Daily Reflection
May 22nd, 2007

Roc O'Connor, S.J.

Campus Ministry and Theology Department
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This coming September, my classmates and I will celebrate our fortieth anniversary of entering the Jesuits. Dang, where does the time go?

One thing among many that stands out to me over these years involves the thirteen major moves that I’ve made from one city to another. That means I’ve averaged just over three years in each place. What I’ve discovered is that it’s easier to move away than be left behind. Leaving is tough, but being left is harder.

Even with the grief over leaving, moving for me most often has meant a journey, the excitement of meeting new people, the anticipation of good ministry and great possibilities. Looking forward to “what might be” with gusto does alleviate some of the grieving.

Jesus and Paul look to “what will be,” embrace it, and give thanks.

And so I identify with only some aspects of this experience of Paul and Jesus. “I’m going where God is leading me, to glory!” Yet, there’s something I don’t always like to attend to, the way to get to glory, the cross. I say: Isn’t there an easier way? Jesus and Paul give thanks for opportunities to embrace “what will be.”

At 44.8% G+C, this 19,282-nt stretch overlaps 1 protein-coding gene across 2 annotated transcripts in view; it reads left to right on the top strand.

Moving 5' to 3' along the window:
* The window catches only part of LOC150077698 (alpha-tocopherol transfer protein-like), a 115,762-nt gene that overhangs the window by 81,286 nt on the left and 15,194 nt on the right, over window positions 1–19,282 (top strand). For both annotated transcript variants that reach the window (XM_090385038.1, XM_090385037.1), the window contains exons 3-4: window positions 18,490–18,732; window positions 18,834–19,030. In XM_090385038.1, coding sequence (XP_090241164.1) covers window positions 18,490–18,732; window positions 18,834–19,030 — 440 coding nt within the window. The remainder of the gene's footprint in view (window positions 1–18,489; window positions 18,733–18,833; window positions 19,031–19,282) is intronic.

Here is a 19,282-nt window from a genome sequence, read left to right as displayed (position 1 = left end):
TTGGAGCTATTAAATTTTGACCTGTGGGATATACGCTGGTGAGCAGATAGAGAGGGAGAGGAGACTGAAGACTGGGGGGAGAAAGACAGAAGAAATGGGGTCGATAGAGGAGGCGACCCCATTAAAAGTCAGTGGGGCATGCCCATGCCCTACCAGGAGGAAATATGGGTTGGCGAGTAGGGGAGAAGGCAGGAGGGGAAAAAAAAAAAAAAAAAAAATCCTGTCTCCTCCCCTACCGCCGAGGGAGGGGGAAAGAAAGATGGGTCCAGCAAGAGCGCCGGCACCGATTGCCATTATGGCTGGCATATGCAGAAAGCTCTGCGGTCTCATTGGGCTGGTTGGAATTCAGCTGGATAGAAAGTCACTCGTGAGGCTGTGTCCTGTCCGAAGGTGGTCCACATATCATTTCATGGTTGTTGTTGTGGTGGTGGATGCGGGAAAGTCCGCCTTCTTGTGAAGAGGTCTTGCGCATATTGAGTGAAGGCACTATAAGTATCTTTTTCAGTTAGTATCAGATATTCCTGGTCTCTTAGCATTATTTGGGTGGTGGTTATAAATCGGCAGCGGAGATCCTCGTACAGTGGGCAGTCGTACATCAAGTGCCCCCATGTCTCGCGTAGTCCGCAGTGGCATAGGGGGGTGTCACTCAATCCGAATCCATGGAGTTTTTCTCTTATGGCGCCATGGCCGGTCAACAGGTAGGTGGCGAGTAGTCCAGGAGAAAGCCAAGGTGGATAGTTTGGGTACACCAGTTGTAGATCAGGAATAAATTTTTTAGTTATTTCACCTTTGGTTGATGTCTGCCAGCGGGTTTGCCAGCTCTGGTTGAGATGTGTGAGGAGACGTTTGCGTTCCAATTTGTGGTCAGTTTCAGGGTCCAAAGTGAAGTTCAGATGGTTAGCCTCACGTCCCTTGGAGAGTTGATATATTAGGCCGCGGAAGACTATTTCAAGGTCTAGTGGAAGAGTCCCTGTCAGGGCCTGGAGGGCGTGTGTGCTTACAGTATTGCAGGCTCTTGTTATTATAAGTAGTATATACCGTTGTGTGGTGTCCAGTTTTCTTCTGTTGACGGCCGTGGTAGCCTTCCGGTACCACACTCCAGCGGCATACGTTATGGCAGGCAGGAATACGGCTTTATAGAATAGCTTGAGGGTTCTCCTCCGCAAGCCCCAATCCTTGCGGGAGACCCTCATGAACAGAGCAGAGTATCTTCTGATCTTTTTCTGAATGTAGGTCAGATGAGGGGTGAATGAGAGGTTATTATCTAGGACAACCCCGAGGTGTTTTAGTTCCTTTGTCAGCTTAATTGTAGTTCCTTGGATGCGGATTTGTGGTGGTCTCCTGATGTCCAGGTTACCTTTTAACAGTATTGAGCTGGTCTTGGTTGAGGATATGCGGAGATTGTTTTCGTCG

Paul says:
What will happen to me there I do not know, except that in one city after another the Holy Spirit has been warning me that imprisonment and hardships await me. Yet I consider life of no importance to me, if only I may finish my course and the ministry that I received from the Lord Jesus, to bear witness to the Gospel of God’s grace.

Jesus says:
Now glorify me, Father, with you, with the glory that I had with you before the world began.

As I anticipate our celebration of the feast of Pentecost, I feel drawn to pray for the purifying power of the Holy Spirit to make all of us more fit instruments for God’s loving service to the world. What would it be like if the Spirit were to purify us of our fears of dying, of losing, of letting go? Perhaps we would be more like Jesus who was glorified in his suffering. Perhaps we might embrace “what will be” with gusto.

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